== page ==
That said, I am equally as worried that I could buy a recumbent and then it would sit in a garage or storage shed after the first year.

I've read up on the advantages and disadvantes, and read some other forums. I'm specifically asking the mustachians for their view on this. Is this a "luxury" item? Even if it helps, should I just "suck it up" ? I was also hoping to find someone here who rode one regularly and could chime in with comparisons on cost of ownership over time, and daily commute worthiness in adverse weather, which most other forums don't take into consideration.

grantmeaname

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Re: Recumbent Bikes
« Reply #8 on: June 21, 2015, 12:46:08 PM »
I'm specifically asking the mustachians for their view on this. Is this a "luxury" item? Even if it helps, should I just "suck it up" ?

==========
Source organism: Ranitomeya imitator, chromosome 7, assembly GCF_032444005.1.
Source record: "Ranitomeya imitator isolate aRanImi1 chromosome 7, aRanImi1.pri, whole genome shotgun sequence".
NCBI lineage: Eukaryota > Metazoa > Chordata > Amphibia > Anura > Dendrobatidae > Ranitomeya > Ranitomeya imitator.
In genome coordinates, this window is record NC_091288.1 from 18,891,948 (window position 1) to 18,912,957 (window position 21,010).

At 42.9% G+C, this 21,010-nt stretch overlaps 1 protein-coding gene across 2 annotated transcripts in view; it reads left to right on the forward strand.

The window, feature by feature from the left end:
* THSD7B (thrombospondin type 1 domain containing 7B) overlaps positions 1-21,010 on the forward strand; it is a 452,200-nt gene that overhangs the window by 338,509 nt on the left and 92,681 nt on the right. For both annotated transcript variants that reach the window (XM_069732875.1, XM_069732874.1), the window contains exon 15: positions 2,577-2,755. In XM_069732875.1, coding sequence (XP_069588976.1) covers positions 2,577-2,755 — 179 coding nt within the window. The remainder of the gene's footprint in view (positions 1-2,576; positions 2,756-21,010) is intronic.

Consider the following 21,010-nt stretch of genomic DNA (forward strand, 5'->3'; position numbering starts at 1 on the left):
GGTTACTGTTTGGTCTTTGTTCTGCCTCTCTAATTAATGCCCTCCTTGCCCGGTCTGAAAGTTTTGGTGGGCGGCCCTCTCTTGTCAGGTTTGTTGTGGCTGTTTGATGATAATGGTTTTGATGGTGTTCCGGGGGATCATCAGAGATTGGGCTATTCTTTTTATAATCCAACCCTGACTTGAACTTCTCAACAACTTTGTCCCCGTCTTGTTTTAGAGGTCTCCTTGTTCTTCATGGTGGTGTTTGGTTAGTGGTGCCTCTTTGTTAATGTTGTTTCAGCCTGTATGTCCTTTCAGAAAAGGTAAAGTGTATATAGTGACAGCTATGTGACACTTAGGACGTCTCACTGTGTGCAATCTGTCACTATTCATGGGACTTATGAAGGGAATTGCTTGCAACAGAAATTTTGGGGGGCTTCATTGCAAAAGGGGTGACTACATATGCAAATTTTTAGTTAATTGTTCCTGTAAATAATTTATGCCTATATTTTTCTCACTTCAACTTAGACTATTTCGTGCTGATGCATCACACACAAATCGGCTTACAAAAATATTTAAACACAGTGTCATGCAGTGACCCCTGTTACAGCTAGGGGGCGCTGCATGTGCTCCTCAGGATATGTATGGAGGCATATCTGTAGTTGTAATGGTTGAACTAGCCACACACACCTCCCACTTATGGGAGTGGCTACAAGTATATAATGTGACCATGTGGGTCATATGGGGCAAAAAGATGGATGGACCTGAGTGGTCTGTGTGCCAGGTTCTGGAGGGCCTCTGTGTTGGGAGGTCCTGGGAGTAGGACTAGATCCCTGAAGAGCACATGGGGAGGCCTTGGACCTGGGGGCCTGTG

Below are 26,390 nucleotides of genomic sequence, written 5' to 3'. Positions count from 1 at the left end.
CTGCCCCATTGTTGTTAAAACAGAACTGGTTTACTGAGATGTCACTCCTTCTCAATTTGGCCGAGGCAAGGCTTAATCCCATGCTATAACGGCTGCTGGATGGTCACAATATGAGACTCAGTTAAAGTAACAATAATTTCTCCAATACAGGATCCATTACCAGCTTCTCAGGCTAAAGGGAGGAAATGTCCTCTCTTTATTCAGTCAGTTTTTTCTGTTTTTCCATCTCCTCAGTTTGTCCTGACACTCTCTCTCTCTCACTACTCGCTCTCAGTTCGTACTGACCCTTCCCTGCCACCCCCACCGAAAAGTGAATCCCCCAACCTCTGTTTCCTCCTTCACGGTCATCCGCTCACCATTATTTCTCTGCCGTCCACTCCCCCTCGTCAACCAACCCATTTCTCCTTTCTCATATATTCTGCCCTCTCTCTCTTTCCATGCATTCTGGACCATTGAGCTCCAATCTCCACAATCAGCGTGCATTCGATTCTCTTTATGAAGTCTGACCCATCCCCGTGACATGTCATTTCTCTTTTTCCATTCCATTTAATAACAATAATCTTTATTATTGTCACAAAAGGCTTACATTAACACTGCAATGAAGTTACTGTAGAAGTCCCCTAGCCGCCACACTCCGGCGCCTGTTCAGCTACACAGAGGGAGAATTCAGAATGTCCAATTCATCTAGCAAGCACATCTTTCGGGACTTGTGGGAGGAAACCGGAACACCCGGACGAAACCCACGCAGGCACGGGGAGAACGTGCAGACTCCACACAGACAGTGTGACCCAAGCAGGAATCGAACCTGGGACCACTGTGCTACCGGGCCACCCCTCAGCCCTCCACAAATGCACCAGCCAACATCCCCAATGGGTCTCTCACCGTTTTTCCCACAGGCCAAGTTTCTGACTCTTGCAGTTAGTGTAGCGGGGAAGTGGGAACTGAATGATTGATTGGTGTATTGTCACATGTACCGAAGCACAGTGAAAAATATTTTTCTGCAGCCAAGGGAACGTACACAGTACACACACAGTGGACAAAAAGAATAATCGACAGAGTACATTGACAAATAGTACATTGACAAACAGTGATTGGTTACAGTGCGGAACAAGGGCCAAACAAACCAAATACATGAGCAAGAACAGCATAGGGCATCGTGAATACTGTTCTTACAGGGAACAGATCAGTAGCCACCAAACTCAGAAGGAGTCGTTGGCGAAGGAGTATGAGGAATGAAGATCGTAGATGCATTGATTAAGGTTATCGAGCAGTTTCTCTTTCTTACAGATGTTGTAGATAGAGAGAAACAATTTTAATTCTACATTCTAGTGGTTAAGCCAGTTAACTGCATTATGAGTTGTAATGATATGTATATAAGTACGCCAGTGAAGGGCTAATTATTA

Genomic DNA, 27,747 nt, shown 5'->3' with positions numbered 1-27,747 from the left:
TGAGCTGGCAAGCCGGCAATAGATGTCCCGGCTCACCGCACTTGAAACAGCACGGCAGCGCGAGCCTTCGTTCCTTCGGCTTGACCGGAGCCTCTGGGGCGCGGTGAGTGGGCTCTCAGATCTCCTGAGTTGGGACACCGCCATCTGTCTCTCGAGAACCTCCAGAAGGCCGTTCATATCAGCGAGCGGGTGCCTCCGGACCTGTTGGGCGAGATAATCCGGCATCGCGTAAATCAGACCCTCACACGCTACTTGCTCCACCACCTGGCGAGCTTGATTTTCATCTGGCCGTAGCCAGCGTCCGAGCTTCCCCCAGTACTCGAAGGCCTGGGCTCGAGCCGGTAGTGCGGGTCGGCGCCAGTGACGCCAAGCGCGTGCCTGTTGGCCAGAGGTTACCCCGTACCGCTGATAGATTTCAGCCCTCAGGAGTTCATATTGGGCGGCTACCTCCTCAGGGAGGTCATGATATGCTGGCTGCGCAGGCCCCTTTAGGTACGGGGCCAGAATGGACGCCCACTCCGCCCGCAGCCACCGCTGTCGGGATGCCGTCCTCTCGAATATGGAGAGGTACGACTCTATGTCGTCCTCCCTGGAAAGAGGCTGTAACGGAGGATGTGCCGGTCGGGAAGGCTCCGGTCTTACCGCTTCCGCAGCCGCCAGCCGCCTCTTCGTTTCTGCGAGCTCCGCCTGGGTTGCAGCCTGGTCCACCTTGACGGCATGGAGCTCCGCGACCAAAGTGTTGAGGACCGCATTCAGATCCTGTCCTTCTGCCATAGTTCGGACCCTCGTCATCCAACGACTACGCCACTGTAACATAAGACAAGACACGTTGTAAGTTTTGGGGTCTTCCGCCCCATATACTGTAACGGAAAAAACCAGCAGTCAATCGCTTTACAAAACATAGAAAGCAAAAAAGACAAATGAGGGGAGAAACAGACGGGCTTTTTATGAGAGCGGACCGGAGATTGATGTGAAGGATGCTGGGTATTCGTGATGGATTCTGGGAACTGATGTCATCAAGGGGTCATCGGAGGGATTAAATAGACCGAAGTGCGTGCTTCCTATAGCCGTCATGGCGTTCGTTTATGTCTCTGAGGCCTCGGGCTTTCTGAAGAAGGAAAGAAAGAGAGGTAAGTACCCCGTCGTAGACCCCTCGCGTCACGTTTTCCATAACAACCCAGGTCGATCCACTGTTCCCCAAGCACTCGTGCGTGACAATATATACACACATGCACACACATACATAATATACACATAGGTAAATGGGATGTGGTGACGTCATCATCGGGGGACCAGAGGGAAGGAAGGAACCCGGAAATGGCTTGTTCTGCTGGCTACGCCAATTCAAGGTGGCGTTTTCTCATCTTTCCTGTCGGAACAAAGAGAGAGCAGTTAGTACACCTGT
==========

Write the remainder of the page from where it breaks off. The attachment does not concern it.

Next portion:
You shouldn't just "suck it up" but you also definitely shouldn't just get a recumbent assuming that the problem is with all traditional bicycles. Are you sure that your current bike is the right size, handlebars/pedals/seat are appropriate and adjusted correctly, and that you're using the right technique when riding? I'd bet that these problems explain much more ergonomic pain than individuals just being anatomically unsuited to riding non-recumbent bikes.

Syonyk

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Re: Recumbent Bikes
« Reply #9 on: June 21, 2015, 07:51:38 PM »
You couldn't pay me enough to ride a recumbent bike on a street shared with traffic.  It's hard enough to be seen when you're up high, human sized, with a neon shirt/vest and a neon helmet.  Being a few feet lower just means nobody will even see what they hit.

They're probably fine for trails, and if you can commute on a trail with one, awesome, but they look suicidal to ride on the street.  IMO.

ApplePI

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Re: Recumbent Bikes
« Reply #10 on: June 21, 2015, 08:03:13 PM »